Tuesday, June 16, 2015

When writers live together

Some people talk love in the bedroom. We speak grammar.

This was Rick's and my discussion this afternoon. I'd gone into read and he joined me.

RICK: They took out my Oxford commas. (He's talking about an article he'd sold and was published)
ME: You and I will never agree on Oxford commas.
RICK:  Hmmm
ME: A comma is shorthand for and. Thus when you use the Oxford comma it's like saying and-and. Deep down I don't see the need for it. (I love being on soap boxes)

ME: I have less books left to read than I want.
RICK: (After a long silence.) Fewer
ME:  What? (Laughing.
RICK:  Many people make a mistake all the time between fewer and less.

He got me. I wasn't sure of the difference. I reached for the Ipad. 

Merriman-Websters says fewer--a smaller number of persons or things.
The are wordier with less: 
" not so much : smaller in amount or number
The traditional view is that less applies to matters of degree, value, or amount and modifies collective nouns, mass nouns, or nouns denoting an abstract whole while fewer applies to matters of number and modifies plural nouns. Less has been used to modify plural nouns since the days of King Alfred and the usage, though roundly decried, appears to be increasing. Less is more likely than fewer to modify plural nouns when distances, sums of money, and a few fixed phrases are involved <less than 100 miles> <an investment of less than $2000> <in 25 words or less> and as likely as fewer to modify periods of time <in less (or fewer) than four hours>."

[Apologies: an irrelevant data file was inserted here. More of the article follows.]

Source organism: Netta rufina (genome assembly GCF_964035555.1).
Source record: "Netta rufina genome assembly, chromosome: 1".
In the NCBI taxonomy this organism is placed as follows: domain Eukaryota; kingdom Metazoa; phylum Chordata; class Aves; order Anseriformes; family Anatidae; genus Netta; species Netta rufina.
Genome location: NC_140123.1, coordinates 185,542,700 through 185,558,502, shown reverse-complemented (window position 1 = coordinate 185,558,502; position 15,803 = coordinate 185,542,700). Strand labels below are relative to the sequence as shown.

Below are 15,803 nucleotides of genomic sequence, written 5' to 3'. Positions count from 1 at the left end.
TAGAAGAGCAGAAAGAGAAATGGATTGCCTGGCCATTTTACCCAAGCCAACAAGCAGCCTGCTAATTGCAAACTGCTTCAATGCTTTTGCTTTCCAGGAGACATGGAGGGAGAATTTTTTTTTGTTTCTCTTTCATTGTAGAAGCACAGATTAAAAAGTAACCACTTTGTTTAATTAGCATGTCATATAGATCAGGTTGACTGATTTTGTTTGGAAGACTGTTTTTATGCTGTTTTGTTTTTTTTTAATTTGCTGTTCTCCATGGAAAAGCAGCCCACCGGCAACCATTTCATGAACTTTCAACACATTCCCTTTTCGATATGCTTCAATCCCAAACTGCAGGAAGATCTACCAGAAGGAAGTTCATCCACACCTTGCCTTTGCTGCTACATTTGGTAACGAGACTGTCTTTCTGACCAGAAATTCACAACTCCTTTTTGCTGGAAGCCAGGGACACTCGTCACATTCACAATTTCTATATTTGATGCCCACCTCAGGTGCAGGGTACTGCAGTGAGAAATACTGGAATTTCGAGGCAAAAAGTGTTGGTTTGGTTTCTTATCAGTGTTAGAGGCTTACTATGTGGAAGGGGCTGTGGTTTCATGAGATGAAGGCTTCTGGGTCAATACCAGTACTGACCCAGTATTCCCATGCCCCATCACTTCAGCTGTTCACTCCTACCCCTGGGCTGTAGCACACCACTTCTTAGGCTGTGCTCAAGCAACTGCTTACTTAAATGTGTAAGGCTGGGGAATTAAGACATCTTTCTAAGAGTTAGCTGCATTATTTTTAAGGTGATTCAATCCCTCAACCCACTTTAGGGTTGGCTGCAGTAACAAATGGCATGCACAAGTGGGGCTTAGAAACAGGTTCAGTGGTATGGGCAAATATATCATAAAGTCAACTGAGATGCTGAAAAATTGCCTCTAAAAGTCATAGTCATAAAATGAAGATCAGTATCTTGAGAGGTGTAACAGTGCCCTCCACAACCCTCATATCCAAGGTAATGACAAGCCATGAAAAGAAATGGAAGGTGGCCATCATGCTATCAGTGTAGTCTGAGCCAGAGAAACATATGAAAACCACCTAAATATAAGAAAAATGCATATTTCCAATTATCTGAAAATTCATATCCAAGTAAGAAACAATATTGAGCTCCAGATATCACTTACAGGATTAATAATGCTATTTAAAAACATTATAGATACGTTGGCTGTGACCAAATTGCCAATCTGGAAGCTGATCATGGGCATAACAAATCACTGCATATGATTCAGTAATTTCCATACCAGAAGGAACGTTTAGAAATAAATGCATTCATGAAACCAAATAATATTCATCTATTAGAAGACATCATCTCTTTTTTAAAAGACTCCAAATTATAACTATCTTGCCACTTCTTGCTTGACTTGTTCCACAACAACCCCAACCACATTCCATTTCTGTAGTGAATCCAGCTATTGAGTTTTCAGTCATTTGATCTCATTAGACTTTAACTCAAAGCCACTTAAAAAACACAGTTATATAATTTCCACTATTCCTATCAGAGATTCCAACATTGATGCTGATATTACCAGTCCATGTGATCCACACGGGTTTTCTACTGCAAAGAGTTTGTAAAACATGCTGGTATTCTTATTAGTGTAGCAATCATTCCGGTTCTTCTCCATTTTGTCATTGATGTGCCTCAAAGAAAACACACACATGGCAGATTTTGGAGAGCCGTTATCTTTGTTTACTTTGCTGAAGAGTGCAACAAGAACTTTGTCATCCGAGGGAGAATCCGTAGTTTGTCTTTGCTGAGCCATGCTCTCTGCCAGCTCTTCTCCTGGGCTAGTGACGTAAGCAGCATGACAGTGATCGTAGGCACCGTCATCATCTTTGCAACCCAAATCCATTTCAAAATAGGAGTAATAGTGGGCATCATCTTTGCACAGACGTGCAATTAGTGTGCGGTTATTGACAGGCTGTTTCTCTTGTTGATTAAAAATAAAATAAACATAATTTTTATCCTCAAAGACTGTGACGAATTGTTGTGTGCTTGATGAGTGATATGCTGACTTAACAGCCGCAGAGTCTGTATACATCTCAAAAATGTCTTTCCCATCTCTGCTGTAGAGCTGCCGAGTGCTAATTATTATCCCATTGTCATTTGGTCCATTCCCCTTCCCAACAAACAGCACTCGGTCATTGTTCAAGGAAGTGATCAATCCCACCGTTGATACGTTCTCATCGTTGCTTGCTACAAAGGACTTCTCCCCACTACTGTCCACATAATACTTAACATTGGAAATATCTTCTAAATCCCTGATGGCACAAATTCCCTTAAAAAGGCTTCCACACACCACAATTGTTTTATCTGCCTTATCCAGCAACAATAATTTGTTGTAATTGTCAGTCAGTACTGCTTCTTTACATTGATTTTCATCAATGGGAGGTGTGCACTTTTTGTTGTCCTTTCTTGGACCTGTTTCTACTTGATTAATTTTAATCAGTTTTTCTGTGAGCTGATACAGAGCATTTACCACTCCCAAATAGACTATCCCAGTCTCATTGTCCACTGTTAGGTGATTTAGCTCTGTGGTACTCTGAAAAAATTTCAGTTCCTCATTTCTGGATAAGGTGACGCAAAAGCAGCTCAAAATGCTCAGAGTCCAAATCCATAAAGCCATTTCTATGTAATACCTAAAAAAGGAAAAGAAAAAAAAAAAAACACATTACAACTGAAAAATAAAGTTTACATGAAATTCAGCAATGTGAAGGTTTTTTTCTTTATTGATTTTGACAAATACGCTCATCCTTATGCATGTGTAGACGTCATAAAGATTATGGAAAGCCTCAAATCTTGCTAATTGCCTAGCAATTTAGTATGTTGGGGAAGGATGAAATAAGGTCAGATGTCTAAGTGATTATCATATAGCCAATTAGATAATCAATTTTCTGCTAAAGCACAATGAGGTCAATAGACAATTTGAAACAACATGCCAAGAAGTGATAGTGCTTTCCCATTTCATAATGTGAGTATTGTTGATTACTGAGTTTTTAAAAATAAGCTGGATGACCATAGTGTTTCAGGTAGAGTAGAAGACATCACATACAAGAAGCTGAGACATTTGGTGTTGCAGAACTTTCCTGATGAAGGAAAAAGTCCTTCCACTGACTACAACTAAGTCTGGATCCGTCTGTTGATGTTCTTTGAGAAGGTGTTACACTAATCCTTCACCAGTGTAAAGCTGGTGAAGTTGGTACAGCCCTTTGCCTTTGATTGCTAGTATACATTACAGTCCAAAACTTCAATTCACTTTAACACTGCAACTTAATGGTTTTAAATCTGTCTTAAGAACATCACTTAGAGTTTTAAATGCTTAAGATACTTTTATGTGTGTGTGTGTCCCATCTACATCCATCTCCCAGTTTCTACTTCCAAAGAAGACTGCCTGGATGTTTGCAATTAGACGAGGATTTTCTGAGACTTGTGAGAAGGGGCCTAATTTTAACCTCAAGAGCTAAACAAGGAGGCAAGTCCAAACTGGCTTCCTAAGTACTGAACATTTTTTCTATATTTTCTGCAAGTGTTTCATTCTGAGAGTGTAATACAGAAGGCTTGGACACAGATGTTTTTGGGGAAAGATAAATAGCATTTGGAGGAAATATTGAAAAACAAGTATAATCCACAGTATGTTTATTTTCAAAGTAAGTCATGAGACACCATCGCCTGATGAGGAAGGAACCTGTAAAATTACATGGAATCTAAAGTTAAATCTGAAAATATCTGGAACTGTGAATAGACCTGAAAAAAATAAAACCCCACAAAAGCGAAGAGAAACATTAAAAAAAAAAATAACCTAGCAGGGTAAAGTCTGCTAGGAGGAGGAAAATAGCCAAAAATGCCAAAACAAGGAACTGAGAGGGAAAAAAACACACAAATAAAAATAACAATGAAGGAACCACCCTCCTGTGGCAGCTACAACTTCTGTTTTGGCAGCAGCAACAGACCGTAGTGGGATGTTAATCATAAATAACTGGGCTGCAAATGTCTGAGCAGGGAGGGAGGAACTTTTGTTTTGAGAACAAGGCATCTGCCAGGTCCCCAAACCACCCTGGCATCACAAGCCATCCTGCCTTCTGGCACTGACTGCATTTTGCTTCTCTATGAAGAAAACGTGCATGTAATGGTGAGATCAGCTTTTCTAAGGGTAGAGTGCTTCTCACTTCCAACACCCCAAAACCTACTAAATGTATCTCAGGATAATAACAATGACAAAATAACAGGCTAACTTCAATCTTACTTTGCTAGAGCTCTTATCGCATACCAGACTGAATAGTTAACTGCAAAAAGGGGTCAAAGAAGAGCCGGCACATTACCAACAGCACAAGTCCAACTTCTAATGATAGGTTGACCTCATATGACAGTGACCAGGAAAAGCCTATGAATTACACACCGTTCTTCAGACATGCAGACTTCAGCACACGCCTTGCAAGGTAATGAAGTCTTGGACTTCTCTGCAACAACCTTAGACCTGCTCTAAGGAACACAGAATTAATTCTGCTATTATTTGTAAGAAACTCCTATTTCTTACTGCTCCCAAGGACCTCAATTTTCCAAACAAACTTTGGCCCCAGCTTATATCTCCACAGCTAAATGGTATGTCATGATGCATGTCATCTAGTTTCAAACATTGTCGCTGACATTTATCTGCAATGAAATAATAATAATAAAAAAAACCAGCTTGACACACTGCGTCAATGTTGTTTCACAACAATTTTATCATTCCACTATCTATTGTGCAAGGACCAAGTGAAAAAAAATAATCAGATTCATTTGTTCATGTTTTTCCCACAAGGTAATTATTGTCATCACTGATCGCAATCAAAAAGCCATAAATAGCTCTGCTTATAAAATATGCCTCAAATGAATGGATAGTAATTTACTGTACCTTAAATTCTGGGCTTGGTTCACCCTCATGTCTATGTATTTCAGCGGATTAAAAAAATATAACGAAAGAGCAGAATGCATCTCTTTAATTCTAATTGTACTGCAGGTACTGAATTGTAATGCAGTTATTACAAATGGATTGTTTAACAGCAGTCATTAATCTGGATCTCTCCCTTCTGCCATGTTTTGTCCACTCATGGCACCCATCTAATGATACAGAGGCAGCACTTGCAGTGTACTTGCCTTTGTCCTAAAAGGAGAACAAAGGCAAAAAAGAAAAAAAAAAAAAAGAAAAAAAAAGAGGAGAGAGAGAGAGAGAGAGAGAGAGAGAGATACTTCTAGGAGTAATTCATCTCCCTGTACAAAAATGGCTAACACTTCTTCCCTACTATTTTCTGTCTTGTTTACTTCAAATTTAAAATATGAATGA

I read it to him. He replies hmmm. I think he's falling asleep. He's not.

RICK: Look up the difference between fewer and less.

Grammarmonster.com says.
Use less when referring to a single item.
Use fewer when referring to more than one item. 

The Oxford Dictionary says:
Use fewer if you’re referring to people or things in the plural (e.g. houses, newspapers, dogs, students, children).
Less is also used with numbers when they are on their own and with expressions of measurement or time.

I'm glad I learned something. 

I'm glad I live with another writer. 


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